The ethics & compliance community has been abuzz lately with a startling recent enforcement action — actually, the lack of one — against Cognizant Technologies.
The Justice Department declined to bring criminal charges against the company for violations of the Foreign Corrupt Practices Act (FCPA), even though the department also indicted two former senior executives at Cognizant, now accused of executing a $2 million bribe paid to Indian government officials.
How did Cognizant get a resolution so favorable, when involvement of senior executives typically would bring a criminal charge?
How did Cognizant get a resolution so favorable, when involvement of senior executives typically would bring a criminal charge? All evidence suggests that the ethical conduct embraced by the board in its decision-making accounted for an enormous part of the cooperation credit.
Specifically, the board decided to disclose the FCPA violations to the Justice Department within two weeks of hearing about them; typically a company might take months to investigate and decide its next step. This was followed by full cooperation with prosecutors, and additional investment in Cognizant’s ethics and compliance program.
We shouldn’t be too surprised, however, because two members of Cognizant’s audit committee are audit or compliance professionals themselves. Their day jobs in ethics, compliance and audit at other companies had to have guided their thinking in Cognizant’s boardroom — which brings us to a question that the compliance community, and the larger corporate governance community, needs to consider.
Shouldn’t we have more ethics and compliance officers serving on boards?
Corporate audit committees already have a requirement that at least one member must be a “financial expert.” But that requirement comes from the Sarbanes-Oxley Act of 2002 (SOX), and the main point of SOX was to make corporate boards more responsible for accurate financial reporting.
The DOJ has placed heavy emphasis on companies voluntarily disclosing potential misconduct they have discovered.
That’s a worthy objective unto itself, but the public’s expectations for good business conduct have expanded enormously since 2002. The Justice Department in particular has placed heavy emphasis on companies voluntarily disclosing potential misconduct they have discovered — including issues such as foreign bribery or data security, which often don’t jeopardize accurate financial reporting at all.
So if we’re putting more value on embracing the spirit of ethical conduct — more emphasis on a company’s willingness to confess wrongdoing simply because confessing is the right thing to do, regardless of the consequences — then we need to consider how boards can embody that new attitude.
And what better way to help boards navigate those more expansive views about ethics and compliance, than to have ethics and compliance professionals serving on those boards?
CCOs on Boards: Where, Exactly?
How many boards actually have ethics, compliance or audit professionals serving on them already? I checked the 2018 proxy statements of 20 random S&P 500 companies, and found none. Maybe I chose poorly, or maybe the companies didn’t mention that experience.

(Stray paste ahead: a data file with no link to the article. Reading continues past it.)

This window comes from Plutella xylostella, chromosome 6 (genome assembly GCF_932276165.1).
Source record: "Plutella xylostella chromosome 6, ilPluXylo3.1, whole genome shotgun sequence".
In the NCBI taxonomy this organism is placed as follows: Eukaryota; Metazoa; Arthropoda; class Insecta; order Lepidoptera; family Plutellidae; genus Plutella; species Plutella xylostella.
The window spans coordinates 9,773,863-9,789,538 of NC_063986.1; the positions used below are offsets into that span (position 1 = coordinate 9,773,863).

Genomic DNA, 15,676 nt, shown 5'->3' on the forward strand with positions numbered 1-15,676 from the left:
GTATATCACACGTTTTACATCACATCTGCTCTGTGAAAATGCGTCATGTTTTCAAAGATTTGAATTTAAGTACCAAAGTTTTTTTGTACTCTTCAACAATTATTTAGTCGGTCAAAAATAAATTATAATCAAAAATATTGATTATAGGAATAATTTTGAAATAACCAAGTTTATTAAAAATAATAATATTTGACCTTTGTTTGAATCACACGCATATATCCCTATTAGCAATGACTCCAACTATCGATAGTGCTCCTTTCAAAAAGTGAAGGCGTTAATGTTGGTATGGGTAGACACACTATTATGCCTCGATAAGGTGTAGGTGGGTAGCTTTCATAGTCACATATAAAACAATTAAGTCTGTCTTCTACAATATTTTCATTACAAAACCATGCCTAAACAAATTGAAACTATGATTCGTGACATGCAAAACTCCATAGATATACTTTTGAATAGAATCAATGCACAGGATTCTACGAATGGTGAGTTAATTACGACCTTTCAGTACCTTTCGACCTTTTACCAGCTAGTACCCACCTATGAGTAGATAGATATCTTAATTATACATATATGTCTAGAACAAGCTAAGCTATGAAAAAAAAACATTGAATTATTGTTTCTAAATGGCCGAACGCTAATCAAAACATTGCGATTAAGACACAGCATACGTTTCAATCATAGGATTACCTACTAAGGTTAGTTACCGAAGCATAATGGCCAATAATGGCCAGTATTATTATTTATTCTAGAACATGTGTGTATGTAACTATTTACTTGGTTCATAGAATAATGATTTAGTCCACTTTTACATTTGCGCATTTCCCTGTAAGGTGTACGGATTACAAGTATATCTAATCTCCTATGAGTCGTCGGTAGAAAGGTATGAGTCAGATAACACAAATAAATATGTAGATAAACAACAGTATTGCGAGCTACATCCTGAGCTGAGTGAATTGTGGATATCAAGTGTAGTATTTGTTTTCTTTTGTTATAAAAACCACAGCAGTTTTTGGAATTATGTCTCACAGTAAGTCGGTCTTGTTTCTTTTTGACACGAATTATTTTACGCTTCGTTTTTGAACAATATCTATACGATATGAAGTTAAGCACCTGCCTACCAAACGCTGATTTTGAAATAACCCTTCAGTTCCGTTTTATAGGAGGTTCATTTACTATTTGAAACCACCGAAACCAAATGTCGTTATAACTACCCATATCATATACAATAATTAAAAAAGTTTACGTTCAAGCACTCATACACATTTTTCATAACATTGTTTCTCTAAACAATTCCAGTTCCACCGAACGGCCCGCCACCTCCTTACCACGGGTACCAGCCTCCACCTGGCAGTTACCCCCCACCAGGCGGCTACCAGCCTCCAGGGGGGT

In any case, ethics and compliance officers bring useful experience to the board’s audit committee. That’s where the most difficult questions about investigations, regulatory compliance, and corporate misconduct often get decided, and a compliance officer’s experience handling those issues would be valuable.
Moreover, audit committees are also responsible for oversight of the company’s internal control and risk management systems. Once upon a time, that mostly meant internal control for accurate financial reporting.
Today, in the world of FCPA investigations, intensifying third-party risk and social media induced hyper-transparency, companies need to take a much broader view of what internal control should do, and how to accomplish those things. Again, that’s what CCOs have been doing in their day jobs for years.
Companies need to take a much broader view of what internal control should do.
All that said, one can also argue that CCOs serving on the nominating and governance committee or the compensation committee might be more useful. After all, those are the committees responsible for recruiting the CEO and setting his or her compensation incentives. This gives companies a chance to build a commitment to ethics into the foundation of their most influential executive role.
So let the experts at good conduct work with the experts at compensation to develop plans that incentivize good conduct. That’s how the company can focus the CEO’s attention on ethical culture, and then he or she can work to inculcate that commitment throughout the rest of the organization.
Embedding a Compliance Soundboard
When participating on the board as a whole (regardless of committee assignments) a compliance officer can also frame corporate strategy questions in the context of ethical conduct.
Consider all the organizational change that can tear through a firm these days: restructurings, mergers, new technologies, new policies, new leadership. Those changes might help the whole, but they can leave individual employees whipsawed and anxious, wondering what the organization’s priorities are — and whether they should start looking out for themselves instead.
That’s not good. Ethics and compliance officers serving on boards can help to keep ethical culture as a fixed North Star while constellations of change whirl by.